His name is Kafeel Ahmed Khan. So, how could he have been a hero?
The sustained attack on Khan, hailed as a hero by the media for trying to save lives of children at Gorakhpur's BRD Medical College, once again underlines the bigotry burning the soul of India. It tells us how the battle for imagined grievances, settling communal scores has numbed our senses. We have come to a point where, for some, the sound of applause for an Indian Muslim is so unbearable that it immediately needs to be buried under louder chants of "traitor, thief, and criminal".
We will look at some of the baseless and fictitious charges hurled at Khan later; dissect them on the basis of evidence on record. But, first, the demands for Khan's evisceration and public shaming need to be understood for what they are: a diseased section's refusal — verging on hysteria — to let anything counter the propaganda that India's religious minorities are incapable of being conscientious citizens of India (or anywhere in the world).
For some, it is not important what people do, but who they are. It shows, on the eve of 70th anniversary of our Independence, heroism is not earned by karma, but bestowed — and denied — on the basis of religious identity.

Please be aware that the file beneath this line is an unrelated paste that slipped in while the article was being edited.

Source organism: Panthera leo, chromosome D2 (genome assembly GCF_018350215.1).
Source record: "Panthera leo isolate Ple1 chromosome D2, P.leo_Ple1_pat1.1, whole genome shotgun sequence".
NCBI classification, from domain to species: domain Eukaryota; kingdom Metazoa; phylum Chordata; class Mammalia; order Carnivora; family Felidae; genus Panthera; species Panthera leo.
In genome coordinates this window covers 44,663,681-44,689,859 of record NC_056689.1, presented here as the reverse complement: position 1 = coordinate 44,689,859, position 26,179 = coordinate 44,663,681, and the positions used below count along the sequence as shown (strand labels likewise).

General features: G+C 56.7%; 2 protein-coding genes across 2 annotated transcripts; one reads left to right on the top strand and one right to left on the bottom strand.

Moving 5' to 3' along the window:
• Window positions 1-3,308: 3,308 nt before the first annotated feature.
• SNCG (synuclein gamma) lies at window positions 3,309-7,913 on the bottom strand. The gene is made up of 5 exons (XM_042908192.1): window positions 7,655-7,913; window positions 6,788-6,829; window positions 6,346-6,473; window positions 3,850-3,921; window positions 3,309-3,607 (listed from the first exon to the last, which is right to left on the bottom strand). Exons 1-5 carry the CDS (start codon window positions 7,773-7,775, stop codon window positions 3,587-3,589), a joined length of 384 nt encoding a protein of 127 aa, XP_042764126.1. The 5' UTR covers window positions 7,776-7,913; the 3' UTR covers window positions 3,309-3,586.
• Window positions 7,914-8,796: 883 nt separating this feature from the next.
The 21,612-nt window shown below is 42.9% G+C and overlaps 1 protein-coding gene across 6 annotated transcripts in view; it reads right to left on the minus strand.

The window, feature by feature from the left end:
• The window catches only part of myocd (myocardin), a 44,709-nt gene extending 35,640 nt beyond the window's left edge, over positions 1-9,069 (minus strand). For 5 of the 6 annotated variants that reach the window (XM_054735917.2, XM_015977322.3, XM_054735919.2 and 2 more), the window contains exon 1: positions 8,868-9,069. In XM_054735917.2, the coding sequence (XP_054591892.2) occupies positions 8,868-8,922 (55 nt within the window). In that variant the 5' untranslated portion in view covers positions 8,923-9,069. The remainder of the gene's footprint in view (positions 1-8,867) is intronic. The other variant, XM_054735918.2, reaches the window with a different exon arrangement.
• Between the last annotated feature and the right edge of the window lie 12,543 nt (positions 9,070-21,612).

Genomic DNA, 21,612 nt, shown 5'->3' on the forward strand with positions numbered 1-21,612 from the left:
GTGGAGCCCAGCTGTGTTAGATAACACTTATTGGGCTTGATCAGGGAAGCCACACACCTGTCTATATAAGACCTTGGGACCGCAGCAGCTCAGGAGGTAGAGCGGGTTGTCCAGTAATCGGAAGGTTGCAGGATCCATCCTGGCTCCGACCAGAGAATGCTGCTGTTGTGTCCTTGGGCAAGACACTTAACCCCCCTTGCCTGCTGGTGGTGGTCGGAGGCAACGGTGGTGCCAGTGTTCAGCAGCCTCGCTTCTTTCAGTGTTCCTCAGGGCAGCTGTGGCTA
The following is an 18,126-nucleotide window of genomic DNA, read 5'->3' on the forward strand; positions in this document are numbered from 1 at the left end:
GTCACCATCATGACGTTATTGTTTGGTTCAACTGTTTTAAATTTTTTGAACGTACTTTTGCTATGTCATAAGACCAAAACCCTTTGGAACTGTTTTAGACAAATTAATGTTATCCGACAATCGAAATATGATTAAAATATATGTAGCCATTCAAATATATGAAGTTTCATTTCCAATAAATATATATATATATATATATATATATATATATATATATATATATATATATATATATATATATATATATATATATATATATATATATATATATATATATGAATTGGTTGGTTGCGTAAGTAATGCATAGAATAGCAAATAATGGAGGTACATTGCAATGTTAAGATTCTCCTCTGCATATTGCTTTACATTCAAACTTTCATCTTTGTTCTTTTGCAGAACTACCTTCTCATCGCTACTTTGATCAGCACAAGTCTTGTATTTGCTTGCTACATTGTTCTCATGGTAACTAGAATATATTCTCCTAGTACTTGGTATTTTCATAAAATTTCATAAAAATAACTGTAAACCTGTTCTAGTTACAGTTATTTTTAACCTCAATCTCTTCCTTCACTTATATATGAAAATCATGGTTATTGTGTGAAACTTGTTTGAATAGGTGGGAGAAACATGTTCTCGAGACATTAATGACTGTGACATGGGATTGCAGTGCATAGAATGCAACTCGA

It is, of course, a classic red-herring, a diversionary tactic. The Gorakhpur tragedy is a blot on India. More than 70 (and counting) infants died within a week because the Uttar Pradesh government and BRD Medical College administration allowed it to turn into a death trap by not paying in time for maintaining the supply of oxygen. In any other country with a conscience, morals and a rule of law, this would have been unequivocally called murder by dereliction of duty. Instead, its aftermath tells us, as Pratap Bhanu Mehta writes, we have become a nation without common decency, common practicality and basic compassion.
The reaction of the government has been both appalling and mind-boggling. Prime Minister Narendra Modi, known for timely tweets on tragedies even in Europe, has been unusually silent. In April 2016, when a fire had engulfed a temple in Kollum, the prime minister had personally led a team of doctors to the site. But, Gorakhpur has so far have been deprived of even a sympathetic tweet. Perhaps, nothing focuses the mind better than an impending election.